Harrods Food Halls

It seemed appropriate that I end my British adventure with a bang. I had a number of gifts I needed to purchase, and Rachel had a “wish list” of teas and things she wanted. Not having had much opportunity to shop that week, as virtually all London stores close at 6:30 on most nights, Thursday night was the time to get things done, because most of the major department stores are open late — until around 8 or 9PM. So at the recommendation of a number of folks, I headed over to the legendary Harrods department store — owned by the notable Egyptian businessman Mohamed Al-Fayed (who’s son, Dodi, died in a Paris car crash with Princess Diana in 1997).

I knew that Harrods would be over the top, but I really wasn’t prepared for what was in store. Click on the “Read the rest of this entry” link for more. You won’t be disappointed.

Driving in the cab to Harrods from Gresham Street I got to see some of London’s most famous sights, including the Ferris Wheel on the Thames river, the London Eye.

The Harrods department store, erected in Knightsbridge in 1849.

The entrance to the Food Halls

The food halls are quite magnificent in sheer size, let alone their opulence. This is just one of the several ballroom-sized areas where you can buy any kind of gourmet foodstuffs your heart desires, including places where you can sit down and eat prepared dishes.

The sushi area.

A small selection of chocolates.

The Godiva display.

More fine chocolates on display

A partial view of the fine teas area.

The fine teas counter.

A view of the coffee and tea area.

A very fancy coffee bean dispenser.

I started to get pretty peckish looking at all the food, so I approached one of the cafes, this one specializing in charcuterie and tapas.

Jamon Iberico! I have seen the promised land!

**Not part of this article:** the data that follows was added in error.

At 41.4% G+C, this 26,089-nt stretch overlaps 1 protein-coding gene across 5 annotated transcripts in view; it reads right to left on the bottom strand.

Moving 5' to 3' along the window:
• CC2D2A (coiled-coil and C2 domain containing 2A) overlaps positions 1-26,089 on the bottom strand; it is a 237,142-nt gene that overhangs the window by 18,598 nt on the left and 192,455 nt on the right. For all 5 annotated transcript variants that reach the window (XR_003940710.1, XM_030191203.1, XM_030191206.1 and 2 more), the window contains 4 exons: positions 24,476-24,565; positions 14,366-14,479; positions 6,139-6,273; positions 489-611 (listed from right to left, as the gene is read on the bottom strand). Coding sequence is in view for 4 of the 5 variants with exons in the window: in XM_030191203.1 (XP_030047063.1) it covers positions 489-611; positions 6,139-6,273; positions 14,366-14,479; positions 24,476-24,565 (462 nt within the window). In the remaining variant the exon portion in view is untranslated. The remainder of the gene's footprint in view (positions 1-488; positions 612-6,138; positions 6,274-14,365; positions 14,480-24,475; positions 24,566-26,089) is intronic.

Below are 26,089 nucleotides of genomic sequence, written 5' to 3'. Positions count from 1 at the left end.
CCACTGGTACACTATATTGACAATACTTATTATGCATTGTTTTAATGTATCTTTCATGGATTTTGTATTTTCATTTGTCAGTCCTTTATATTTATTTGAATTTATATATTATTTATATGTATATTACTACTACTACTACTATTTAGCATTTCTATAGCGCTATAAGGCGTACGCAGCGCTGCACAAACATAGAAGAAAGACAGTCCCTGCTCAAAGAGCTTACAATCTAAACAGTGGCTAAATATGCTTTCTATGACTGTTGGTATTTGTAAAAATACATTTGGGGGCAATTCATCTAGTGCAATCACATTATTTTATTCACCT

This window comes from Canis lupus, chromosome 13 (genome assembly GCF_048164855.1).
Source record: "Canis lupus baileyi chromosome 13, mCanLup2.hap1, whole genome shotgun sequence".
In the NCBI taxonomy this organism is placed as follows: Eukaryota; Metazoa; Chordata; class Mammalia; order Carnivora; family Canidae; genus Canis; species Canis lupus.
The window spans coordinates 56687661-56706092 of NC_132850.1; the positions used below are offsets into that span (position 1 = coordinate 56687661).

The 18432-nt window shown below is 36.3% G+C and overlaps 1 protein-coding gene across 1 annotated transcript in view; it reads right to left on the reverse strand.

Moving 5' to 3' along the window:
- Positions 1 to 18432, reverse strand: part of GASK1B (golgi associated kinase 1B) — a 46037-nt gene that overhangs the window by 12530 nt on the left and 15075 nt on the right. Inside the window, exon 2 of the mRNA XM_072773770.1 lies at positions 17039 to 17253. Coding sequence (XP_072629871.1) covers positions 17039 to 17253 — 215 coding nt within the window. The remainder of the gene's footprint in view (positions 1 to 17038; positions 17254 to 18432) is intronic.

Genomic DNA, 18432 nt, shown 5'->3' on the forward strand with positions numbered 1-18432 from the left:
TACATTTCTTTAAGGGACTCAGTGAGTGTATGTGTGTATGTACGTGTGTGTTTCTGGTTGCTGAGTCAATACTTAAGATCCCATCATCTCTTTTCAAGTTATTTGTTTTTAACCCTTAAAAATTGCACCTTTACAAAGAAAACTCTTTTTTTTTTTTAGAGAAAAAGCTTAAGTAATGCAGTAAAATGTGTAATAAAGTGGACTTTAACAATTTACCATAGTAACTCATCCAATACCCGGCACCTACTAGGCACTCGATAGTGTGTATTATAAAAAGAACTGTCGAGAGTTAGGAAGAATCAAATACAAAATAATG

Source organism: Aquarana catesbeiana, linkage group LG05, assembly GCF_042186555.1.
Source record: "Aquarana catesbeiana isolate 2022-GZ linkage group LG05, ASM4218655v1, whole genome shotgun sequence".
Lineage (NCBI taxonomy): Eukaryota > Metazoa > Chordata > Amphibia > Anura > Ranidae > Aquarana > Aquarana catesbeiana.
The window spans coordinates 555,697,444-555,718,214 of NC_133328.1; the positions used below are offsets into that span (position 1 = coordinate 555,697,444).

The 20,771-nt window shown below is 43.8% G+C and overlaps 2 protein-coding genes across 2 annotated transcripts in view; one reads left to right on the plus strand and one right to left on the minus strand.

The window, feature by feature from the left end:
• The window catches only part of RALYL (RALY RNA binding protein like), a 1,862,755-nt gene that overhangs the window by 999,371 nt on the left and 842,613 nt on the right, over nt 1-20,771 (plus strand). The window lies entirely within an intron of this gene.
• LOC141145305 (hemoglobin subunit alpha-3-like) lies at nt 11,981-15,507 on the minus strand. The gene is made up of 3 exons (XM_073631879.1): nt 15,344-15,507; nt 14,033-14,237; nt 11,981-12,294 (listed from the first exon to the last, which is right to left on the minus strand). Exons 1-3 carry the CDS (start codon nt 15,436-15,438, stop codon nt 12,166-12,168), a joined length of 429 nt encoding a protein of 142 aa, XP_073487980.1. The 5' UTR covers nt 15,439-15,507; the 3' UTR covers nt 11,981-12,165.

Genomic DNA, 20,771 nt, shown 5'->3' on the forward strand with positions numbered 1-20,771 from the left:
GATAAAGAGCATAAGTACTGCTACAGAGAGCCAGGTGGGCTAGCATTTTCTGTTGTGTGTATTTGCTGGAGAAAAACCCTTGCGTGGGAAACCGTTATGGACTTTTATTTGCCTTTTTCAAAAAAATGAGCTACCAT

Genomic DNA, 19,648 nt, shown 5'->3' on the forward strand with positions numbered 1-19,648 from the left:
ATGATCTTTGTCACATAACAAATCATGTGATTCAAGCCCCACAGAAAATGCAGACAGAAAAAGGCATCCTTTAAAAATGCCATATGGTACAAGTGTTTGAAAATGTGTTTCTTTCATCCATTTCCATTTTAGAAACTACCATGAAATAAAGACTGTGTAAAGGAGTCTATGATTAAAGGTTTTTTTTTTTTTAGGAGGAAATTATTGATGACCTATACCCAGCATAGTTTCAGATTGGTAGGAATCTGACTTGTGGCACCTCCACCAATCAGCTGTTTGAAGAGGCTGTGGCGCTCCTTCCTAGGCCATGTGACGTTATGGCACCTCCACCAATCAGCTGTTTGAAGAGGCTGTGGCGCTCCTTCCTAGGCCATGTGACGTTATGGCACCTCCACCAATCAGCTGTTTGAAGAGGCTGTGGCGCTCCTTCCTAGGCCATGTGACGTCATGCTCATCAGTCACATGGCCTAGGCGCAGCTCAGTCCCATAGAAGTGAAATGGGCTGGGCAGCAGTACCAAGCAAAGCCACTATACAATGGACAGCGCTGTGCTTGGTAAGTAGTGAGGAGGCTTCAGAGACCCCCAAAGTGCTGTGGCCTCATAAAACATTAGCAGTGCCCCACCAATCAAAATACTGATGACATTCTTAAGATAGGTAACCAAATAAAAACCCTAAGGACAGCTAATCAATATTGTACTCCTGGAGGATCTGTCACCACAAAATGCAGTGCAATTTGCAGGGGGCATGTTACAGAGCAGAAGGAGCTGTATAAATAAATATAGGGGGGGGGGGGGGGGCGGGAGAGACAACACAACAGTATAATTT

Jabugo Iberico. Not currently avaliable in the US, as it is undergoing FDA approval. That didn’t stop me from ordering a nice sandwich ($30!).

Iberico Ham Sandwich

Cheese counter.

Just a small selection of the fine cheeses avaliable, many of which are raw milk.

The nice counterperson is slicing up some Stilton for me to bring back to my hotel as a snack, along with some nice aged Cheddar.

Here’s a close-up of the Stilton.

And the English Cheddar, a 16-month old.

A view of the Charcuterie and pre-prepared foods area.

A view of the Cheese cafe.

A selection of European Butters.

More butters.


A number of Biltongs for sale

More charcuterie

Cured hams of all nations

It was pricey, but good.


More caviar and smoked salmon


Pre-prepared foods area

Aged Beef

Scotch Beef and Dutch Veal roster

Land of Bacon

Fish counter

More fish.

18 Responses to Harrods Food Halls

  1. Kat says:

    That all looks lovely. I’m English, and I have lived in London for 4 years but haven’t been to Harrods – it’s mostly a tourist place.
    Looking at all that bacon, I’m reminded of a strange comment someone left here a few posts ago – that British bacon has bones in! What! I’ve never seen nor heard nor tasted bacon with any bits of bone in. Also, the most common bacon here is back bacon, streaky bacon is really only used in stews, caseroles or pig-in-a-blankets, as the fat is not a feature of good bacon, it’s something to be trimmed off.